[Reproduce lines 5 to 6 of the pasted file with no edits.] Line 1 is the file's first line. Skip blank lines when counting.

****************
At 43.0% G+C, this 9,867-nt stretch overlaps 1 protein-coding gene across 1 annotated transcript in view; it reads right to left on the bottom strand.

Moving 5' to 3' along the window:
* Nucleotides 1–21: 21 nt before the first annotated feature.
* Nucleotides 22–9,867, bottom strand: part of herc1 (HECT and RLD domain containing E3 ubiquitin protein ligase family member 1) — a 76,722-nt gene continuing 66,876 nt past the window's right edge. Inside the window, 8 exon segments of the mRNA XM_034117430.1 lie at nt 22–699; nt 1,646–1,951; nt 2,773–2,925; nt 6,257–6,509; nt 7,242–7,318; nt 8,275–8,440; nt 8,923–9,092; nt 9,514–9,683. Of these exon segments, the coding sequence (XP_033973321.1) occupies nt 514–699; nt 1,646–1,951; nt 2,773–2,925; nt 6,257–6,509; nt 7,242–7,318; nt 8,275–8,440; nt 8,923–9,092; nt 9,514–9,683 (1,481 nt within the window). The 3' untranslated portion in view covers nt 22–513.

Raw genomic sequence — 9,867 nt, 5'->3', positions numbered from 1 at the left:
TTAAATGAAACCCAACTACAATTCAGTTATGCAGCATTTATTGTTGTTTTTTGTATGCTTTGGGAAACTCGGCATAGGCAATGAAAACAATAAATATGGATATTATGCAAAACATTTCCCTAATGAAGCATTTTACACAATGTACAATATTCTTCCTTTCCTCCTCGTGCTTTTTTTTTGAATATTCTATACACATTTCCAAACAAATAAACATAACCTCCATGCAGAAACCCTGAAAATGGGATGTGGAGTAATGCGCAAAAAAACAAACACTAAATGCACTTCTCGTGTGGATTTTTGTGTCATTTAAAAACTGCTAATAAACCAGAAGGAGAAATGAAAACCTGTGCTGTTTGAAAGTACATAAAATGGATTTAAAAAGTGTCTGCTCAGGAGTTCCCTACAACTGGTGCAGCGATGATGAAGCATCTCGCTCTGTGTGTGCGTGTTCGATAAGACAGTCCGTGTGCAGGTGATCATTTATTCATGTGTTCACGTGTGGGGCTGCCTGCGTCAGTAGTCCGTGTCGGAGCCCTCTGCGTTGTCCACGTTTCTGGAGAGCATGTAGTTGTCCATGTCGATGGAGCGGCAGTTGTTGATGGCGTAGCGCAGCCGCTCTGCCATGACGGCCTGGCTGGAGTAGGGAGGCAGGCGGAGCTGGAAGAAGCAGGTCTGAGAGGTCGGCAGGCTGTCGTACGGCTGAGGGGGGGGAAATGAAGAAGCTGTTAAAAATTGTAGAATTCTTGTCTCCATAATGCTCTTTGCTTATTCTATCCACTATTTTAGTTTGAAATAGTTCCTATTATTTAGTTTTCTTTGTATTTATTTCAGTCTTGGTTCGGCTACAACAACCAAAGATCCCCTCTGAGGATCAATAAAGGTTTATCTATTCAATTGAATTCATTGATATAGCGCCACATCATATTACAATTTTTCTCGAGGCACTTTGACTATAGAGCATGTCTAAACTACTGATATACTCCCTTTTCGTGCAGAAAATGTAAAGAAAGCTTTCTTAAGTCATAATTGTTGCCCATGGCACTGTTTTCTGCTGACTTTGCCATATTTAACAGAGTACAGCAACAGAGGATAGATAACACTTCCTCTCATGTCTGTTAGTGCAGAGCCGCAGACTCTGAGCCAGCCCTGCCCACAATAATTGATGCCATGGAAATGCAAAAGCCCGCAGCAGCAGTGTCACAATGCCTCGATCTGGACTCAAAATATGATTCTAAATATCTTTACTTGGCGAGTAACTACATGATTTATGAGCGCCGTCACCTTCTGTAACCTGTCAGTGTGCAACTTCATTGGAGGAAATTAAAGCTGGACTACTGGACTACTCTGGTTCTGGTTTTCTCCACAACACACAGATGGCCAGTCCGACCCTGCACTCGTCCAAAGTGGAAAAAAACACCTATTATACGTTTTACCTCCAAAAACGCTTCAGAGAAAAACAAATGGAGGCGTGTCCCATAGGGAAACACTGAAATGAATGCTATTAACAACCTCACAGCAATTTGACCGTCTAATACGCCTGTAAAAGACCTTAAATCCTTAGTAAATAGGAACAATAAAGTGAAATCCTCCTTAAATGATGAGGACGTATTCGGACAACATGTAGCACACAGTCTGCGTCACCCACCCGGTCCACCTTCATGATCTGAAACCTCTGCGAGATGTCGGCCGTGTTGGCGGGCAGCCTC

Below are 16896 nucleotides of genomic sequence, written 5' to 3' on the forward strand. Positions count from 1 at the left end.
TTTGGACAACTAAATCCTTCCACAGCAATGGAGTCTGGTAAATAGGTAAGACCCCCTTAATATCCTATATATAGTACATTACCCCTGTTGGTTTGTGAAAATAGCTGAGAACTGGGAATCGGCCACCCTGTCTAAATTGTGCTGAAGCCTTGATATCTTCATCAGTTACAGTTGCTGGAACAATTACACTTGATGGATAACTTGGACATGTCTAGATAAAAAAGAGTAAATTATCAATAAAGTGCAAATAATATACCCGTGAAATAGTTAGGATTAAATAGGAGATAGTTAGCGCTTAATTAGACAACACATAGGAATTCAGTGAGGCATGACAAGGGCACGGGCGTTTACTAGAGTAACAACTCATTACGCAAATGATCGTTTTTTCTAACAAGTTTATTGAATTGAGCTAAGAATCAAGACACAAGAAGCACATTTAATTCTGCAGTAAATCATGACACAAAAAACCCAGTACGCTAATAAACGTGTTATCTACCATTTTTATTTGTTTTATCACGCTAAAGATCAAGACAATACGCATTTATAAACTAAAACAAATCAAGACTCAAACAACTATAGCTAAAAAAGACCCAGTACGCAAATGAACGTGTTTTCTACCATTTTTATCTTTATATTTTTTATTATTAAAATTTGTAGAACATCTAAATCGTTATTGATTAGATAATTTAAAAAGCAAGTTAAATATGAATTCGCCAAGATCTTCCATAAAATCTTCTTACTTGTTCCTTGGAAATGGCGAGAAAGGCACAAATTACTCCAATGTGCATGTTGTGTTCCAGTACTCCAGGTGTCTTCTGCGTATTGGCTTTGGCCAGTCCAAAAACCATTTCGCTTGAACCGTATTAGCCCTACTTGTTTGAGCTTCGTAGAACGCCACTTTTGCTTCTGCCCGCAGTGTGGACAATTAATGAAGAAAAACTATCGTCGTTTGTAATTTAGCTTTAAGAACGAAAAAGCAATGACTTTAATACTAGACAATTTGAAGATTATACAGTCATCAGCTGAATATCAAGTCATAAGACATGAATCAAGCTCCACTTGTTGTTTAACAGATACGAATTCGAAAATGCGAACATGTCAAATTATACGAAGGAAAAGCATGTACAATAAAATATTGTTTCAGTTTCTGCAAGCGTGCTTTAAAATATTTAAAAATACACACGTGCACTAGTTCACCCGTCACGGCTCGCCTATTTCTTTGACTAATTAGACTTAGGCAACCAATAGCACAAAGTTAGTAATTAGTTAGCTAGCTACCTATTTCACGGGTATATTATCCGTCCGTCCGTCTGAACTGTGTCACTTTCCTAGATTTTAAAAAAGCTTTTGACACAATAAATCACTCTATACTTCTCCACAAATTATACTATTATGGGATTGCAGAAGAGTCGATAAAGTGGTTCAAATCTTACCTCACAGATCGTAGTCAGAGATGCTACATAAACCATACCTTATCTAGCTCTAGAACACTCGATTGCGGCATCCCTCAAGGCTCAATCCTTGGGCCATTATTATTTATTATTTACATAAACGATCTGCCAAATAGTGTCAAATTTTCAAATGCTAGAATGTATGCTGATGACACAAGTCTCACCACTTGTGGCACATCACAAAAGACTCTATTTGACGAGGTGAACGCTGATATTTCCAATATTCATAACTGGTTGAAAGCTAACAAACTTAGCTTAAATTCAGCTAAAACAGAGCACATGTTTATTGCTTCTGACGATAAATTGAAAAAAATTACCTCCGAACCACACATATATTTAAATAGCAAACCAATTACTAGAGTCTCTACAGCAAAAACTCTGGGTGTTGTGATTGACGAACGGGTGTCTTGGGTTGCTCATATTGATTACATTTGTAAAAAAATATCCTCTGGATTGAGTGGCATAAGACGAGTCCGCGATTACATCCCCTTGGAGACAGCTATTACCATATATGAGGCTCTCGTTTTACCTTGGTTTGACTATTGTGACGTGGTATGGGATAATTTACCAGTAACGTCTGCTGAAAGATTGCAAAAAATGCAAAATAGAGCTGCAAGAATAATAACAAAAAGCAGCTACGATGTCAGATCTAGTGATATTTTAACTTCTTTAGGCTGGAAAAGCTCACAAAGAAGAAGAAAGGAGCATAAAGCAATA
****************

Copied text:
Raw genomic sequence — 9,867 nt, 5'->3', positions numbered from 1 at the left:
TTAAATGAAACCCAACTACAATTCAGTTATGCAGCATTTATTGTTGTTTTTTGTATGCTTTGGGAAACTCGGCATAGGCAATGAAAACAATAAATATGGATATTATGCAAAACATTTCCCTAATGAAGCATTTTACACAATGTACAATATTCTTCCTTTCCTCCTCGTGCTTTTTTTTTGAATATTCTATACACATTTCCAAACAAATAAACATAACCTCCATGCAGAAACCCTGAAAATGGGATGTGGAGTAATGCGCAAAAAAACAAACACTAAATGCACTTCTCGTGTGGATTTTTGTGTCATTTAAAAACTGCTAATAAACCAGAAGGAGAAATGAAAACCTGTGCTGTTTGAAAGTACATAAAATGGATTTAAAAAGTGTCTGCTCAGGAGTTCCCTACAACTGGTGCAGCGATGATGAAGCATCTCGCTCTGTGTGTGCGTGTTCGATAAGACAGTCCGTGTGCAGGTGATCATTTATTCATGTGTTCACGTGTGGGGCTGCCTGCGTCAGTAGTCCGTGTCGGAGCCCTCTGCGTTGTCCACGTTTCTGGAGAGCATGTAGTTGTCCATGTCGATGGAGCGGCAGTTGTTGATGGCGTAGCGCAGCCGCTCTGCCATGACGGCCTGGCTGGAGTAGGGAGGCAGGCGGAGCTGGAAGAAGCAGGTCTGAGAGGTCGGCAGGCTGTCGTACGGCTGAGGGGGGGGAAATGAAGAAGCTGTTAAAAATTGTAGAATTCTTGTCTCCATAATGCTCTTTGCTTATTCTATCCACTATTTTAGTTTGAAATAGTTCCTATTATTTAGTTTTCTTTGTATTTATTTCAGTCTTGGTTCGGCTACAACAACCAAAGATCCCCTCTGAGGATCAATAAAGGTTTATCTATTCAATTGAATTCATTGATATAGCGCCACATCATATTACAATTTTTCTCGAGGCACTTTGACTATAGAGCATGTCTAAACTACTGATATACTCCCTTTTCGTGCAGAAAATGTAAAGAAAGCTTTCTTAAGTCATAATTGTTGCCCATGGCACTGTTTTCTGCTGACTTTGCCATATTTAACAGAGTACAGCAACAGAGGATAGATAACACTTCCTCTCATGTCTGTTAGTGCAGAGCCGCAGACTCTGAGCCAGCCCTGCCCACAATAATTGATGCCATGGAAATGCAAAAGCCCGCAGCAGCAGTGTCACAATGCCTCGATCTGGACTCAAAATATGATTCTAAATATCTTTACTTGGCGAGTAACTACATGATTTATGAGCGCCGTCACCTTCTGTAACCTGTCAGTGTGCAACTTCATTGGAGGAAATTAAAGCTGGACTACTGGACTACTCTGGTTCTGGTTTTCTCCACAACACACAGATGGCCAGTCCGACCCTGCACTCGTCCAAAGTGGAAAAAAACACCTATTATACGTTTTACCTCCAAAAACGCTTCAGAGAAAAACAAATGGAGGCGTGTCCCATAGGGAAACACTGAAATGAATGCTATTAACAACCTCACAGCAATTTGACCGTCTAATACGCCTGTAAAAGACCTTAAATCCTTAGTAAATAGGAACAATAAAGTGAAATCCTCCTTAAATGATGAGGACGTATTCGGACAACATGTAGCACACAGTCTGCGTCACCCACCCGGTCCACCTTCATGATCTGAAACCTCTGCGAGATGTCGGCCGTGTTGGCGGGCAGCCTC